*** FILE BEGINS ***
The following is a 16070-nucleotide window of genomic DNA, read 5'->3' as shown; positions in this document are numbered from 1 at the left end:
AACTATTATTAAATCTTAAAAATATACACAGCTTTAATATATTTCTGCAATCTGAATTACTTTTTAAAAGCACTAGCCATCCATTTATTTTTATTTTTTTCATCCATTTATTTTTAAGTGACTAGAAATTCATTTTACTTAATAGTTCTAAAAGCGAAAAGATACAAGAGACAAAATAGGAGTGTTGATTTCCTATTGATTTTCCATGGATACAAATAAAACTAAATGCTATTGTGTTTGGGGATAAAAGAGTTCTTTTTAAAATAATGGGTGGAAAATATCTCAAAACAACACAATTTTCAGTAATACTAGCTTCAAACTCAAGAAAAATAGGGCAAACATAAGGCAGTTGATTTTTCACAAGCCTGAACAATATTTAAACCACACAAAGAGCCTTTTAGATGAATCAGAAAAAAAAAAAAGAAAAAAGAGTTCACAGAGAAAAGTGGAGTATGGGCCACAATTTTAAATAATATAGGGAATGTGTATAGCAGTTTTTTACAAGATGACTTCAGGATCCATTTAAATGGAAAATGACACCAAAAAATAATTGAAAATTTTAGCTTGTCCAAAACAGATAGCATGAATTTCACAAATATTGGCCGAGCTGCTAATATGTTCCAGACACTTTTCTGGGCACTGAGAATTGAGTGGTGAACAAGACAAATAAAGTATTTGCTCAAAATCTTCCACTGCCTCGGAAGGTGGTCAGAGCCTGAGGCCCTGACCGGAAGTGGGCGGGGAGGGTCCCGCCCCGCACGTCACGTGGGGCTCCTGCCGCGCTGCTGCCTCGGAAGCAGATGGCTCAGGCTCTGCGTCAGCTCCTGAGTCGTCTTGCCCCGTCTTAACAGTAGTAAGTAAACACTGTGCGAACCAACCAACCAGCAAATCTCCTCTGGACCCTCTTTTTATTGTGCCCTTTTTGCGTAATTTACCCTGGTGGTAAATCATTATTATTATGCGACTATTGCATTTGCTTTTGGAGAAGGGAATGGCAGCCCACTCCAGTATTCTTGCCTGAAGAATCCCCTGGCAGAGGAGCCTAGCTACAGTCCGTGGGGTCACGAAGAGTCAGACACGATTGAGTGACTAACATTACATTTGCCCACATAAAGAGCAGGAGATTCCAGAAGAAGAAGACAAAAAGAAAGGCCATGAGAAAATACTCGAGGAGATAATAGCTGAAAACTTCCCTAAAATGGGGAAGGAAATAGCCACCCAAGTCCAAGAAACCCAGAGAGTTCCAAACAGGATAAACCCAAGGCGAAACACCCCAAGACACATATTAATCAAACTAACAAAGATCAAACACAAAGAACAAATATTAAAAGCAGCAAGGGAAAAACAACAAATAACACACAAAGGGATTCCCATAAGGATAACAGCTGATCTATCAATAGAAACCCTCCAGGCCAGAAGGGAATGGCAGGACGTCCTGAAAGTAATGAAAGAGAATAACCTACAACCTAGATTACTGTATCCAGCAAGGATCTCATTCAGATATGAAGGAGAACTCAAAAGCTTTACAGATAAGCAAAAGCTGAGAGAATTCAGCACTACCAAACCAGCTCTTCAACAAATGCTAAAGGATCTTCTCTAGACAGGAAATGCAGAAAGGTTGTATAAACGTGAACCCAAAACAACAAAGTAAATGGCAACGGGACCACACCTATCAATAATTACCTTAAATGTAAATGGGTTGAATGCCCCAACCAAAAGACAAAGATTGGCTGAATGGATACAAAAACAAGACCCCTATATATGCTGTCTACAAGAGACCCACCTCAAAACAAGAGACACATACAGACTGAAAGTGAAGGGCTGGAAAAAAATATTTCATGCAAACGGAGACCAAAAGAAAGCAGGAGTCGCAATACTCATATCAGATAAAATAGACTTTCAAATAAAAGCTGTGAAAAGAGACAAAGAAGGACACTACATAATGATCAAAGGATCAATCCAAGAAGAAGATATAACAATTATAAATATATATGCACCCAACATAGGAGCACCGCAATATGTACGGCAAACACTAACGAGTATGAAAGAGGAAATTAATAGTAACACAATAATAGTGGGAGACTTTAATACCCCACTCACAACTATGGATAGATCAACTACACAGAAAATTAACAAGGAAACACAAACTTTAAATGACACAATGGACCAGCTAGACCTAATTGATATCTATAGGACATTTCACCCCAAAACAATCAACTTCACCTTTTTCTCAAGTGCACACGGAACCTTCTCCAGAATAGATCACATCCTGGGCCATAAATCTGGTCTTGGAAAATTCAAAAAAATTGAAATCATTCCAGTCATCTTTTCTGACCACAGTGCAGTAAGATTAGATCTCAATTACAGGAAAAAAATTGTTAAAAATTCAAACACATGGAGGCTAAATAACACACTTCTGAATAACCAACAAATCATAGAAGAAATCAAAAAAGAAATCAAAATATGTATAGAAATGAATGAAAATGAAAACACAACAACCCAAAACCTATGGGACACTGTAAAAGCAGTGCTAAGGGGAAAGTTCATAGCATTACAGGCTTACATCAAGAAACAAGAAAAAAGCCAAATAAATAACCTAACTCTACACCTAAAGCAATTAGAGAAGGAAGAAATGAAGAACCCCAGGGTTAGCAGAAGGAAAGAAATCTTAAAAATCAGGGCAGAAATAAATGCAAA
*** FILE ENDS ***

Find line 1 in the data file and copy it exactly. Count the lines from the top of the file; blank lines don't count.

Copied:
The following is a 16070-nucleotide window of genomic DNA, read 5'->3' as shown; positions in this document are numbered from 1 at the left end: